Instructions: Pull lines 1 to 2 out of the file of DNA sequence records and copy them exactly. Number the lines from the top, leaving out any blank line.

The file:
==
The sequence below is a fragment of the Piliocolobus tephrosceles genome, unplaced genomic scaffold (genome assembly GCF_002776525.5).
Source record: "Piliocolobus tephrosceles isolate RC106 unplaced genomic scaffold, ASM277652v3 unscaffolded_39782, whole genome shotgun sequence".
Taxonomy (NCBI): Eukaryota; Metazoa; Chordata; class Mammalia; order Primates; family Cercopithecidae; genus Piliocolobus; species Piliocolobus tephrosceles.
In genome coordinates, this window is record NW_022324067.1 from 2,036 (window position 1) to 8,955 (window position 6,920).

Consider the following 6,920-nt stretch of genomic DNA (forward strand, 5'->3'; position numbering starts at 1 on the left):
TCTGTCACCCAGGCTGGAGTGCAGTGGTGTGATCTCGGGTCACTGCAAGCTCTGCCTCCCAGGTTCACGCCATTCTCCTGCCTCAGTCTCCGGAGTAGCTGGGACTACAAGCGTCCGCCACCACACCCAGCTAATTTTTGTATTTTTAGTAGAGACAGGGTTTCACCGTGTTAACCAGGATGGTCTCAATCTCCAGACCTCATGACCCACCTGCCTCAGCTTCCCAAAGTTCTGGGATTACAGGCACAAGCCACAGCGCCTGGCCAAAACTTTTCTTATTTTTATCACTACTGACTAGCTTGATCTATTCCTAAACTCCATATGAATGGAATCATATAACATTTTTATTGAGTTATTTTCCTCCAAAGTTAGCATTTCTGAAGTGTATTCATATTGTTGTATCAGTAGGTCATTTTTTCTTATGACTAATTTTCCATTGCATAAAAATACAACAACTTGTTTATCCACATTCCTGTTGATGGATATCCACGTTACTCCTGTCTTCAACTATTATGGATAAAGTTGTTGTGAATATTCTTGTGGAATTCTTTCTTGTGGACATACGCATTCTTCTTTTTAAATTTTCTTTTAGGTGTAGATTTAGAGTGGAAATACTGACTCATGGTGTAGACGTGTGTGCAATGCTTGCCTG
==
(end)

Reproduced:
The sequence below is a fragment of the Piliocolobus tephrosceles genome, unplaced genomic scaffold (genome assembly GCF_002776525.5).
Source record: "Piliocolobus tephrosceles isolate RC106 unplaced genomic scaffold, ASM277652v3 unscaffolded_39782, whole genome shotgun sequence".